Photo by Sammie Vasquez on Unsplash

Our comfort zone, it’s ever-changing. Equally, one person’s huge leap can be another person’s tiny step.


When we want or decide to leave our comfort zone, whether it’s a step or a leap, we may so desperately want to move forwards. And yet, when fear strikes, it can overrule every good intention or idea and can feel so powerful, so overwhelming, that it stops us in our tracks.  We step back to the safety of our comfort zone. We may feel trapped, stuck, unhappy and frustrated there, but it feels safe, familiar, nonetheless. We might even ask ourselves “Who would I be if I did step out of that comfort zone?”.

As someone who used to suffer from severe anxiety, by definition the “fear of the unknown”, or in my case the ‘what ifs’, I repeatedly felt stopped me in my tracks. My anxiety around exams became so severe that I made a vow never to take another exam. Which, of course, meant missing out on lots of exciting opportunities. The fear was too big for me to even think about taking a step forward.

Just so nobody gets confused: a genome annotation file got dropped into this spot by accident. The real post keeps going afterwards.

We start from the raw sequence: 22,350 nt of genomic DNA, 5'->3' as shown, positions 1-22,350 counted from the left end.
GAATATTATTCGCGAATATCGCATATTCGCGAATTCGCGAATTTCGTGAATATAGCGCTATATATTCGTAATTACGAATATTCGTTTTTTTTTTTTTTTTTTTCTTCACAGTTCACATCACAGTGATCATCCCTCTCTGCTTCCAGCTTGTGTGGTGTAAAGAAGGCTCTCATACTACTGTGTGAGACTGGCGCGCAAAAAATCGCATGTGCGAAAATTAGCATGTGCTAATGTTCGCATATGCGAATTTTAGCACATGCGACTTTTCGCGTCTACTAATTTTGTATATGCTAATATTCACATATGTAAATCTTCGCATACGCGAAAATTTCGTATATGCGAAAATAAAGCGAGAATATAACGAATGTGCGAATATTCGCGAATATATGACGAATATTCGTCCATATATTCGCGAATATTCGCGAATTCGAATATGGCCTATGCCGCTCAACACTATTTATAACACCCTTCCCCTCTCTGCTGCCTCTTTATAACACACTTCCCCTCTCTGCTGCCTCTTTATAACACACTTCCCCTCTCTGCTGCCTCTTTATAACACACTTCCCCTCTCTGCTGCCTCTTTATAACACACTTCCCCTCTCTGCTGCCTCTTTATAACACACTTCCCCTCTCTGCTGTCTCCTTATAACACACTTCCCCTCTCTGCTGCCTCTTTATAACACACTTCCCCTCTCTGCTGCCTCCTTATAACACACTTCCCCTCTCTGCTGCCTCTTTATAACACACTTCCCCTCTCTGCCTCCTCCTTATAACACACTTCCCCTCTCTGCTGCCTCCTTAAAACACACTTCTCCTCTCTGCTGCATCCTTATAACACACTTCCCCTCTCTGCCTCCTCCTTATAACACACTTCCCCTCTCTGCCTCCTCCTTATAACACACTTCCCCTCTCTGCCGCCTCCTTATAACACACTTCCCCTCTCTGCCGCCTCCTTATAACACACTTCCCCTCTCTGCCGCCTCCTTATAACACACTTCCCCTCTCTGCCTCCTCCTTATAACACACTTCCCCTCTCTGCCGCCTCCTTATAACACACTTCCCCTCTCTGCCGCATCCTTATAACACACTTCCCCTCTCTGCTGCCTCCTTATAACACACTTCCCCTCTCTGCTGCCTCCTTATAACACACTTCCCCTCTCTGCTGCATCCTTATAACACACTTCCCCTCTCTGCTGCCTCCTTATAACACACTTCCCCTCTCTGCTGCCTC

Part of anxiety is that our mind is so busy re-living the past and creating the most scary potential future scenarios, that we miss out on incredible opportunities because of things that will most likely never happen. But, in our wildest dreams they could!

For me, it played out as a very loud ‘What if’ voice, you know the one who tells you it’s far too scary to do that thing, even though you really want to do it?

And you may start, even take that first step, act on that great idea, but the closer you get to it, the more it can feel like jumping off a cliff without a safety-harness.

For me, it took a while (3o years!) to turn that vow on its head, but now every time I jump it becomes easier. And, equally, for every new jump, sometimes even just a step, a new layer of fear can show up.